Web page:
Unhappy with the Commissioner's decision?

What you can do next

If you are unhappy with a decision made by the Scottish Information Commissioner, you may be able to take the matter to the courts or complain to the Scottish Public Services Ombudsman (the SPSO).

Going to the courts

You can appeal to the Court of Session against a decision made by the Commissioner, but only if you do not think he has applied the law correctly - not because you disagree with the Commissioner's view of the case.

A point of law could be, for example, if you think the Commissioner adopted the wrong definition of a legal term, or misinterpreted his powers.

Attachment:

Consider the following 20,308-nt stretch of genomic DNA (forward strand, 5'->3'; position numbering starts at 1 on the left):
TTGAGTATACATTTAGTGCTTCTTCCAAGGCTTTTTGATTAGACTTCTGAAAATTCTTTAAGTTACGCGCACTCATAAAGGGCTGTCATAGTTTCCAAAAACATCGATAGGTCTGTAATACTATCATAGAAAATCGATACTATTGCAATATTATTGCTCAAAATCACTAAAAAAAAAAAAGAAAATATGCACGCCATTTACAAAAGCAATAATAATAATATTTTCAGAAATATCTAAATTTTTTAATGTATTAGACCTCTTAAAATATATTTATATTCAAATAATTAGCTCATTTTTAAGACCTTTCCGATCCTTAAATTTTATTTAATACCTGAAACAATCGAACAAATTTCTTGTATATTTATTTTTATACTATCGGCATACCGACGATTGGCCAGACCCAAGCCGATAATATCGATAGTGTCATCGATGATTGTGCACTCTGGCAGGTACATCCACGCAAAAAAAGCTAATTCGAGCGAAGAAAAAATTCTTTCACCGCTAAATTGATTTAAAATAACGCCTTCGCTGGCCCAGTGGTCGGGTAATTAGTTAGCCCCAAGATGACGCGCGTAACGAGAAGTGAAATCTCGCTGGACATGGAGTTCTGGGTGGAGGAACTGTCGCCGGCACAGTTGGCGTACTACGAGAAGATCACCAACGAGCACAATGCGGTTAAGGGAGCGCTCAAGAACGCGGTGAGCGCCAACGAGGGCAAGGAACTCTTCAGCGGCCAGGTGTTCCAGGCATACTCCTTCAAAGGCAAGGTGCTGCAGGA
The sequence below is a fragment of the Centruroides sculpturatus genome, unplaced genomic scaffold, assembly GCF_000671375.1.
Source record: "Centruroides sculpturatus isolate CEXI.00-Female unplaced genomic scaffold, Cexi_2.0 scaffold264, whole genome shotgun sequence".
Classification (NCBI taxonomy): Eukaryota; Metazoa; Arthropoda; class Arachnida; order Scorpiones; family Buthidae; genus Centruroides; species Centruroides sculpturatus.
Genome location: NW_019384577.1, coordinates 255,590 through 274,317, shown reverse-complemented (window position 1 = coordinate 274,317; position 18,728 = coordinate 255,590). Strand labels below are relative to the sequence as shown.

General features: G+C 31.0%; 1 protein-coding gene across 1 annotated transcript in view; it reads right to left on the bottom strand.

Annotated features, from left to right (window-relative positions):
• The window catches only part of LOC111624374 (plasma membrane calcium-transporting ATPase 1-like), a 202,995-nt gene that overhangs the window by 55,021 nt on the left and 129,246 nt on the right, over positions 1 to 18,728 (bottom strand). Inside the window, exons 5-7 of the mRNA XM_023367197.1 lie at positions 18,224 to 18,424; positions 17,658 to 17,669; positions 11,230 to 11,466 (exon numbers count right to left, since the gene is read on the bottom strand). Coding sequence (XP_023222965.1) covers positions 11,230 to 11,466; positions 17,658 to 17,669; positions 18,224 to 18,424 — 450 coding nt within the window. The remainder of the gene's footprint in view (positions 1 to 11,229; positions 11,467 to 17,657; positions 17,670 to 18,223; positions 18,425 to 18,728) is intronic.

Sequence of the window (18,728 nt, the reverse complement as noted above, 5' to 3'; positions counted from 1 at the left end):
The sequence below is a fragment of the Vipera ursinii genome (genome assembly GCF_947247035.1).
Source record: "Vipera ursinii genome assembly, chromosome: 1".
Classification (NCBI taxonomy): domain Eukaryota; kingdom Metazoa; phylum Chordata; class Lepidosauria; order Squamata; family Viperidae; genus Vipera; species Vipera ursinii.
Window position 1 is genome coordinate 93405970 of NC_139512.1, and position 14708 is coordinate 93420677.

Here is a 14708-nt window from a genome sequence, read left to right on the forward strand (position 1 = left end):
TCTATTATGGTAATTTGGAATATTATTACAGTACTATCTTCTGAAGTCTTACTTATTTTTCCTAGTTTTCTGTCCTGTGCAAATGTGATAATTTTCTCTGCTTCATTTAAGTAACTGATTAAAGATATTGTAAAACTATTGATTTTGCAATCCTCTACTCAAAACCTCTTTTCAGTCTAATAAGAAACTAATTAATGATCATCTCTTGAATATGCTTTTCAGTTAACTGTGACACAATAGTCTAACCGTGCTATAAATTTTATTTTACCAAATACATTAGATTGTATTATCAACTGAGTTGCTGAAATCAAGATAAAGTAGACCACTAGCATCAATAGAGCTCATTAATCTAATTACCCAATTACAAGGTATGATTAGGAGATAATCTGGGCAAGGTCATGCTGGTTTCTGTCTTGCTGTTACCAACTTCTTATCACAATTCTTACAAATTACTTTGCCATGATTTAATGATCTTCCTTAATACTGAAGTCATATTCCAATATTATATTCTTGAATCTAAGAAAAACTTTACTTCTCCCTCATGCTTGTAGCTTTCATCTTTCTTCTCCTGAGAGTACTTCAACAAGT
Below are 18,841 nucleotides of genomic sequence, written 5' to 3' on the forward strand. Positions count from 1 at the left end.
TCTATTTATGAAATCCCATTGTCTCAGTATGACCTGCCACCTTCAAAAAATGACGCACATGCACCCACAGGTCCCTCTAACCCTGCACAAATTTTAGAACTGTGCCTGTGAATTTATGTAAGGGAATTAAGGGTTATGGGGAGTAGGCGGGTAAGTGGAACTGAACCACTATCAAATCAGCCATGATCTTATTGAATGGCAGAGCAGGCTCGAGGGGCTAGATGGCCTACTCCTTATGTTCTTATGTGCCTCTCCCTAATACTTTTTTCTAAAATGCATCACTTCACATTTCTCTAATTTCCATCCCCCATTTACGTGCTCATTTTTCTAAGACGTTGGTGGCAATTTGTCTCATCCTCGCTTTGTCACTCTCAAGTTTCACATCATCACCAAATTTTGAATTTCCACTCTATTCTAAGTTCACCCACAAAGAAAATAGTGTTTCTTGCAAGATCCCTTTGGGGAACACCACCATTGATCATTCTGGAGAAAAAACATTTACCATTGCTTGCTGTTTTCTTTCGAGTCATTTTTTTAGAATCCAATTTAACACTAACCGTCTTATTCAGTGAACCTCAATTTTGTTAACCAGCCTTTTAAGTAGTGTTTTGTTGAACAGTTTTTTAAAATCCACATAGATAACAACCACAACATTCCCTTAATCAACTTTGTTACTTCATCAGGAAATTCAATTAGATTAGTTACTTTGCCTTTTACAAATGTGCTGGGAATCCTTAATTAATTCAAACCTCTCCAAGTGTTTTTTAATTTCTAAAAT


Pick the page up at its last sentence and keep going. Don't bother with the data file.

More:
If you appeal to the Commissioner and he doesn't reach a decision on your appeal after four months, or other reasonable period, you could ask the Court of Session for a judicial review.

If you are thinking about an appeal to the courts or a judicial review, you should get legal advice.

Complaining to the Scottish Public Services Ombudsman

If you are unhappy with the way in which a decision has been reached or you think the Commissioner or his staff have provided poor service, you may be able to complain to the SPSO - see "Complain about us".

The SPSO will not consider:

  • a matter that you could take to the courts (see above)
  • in general, properly made decision that the Commissioner has a right to make, even if you disagree with it.

For more information, visit the Scottish Public Service Ombudsman website or call 0800 377 7330. Alternatively you can write to:

Scottish Public Services Ombudsman
Bridgeside House
99 McDonald Road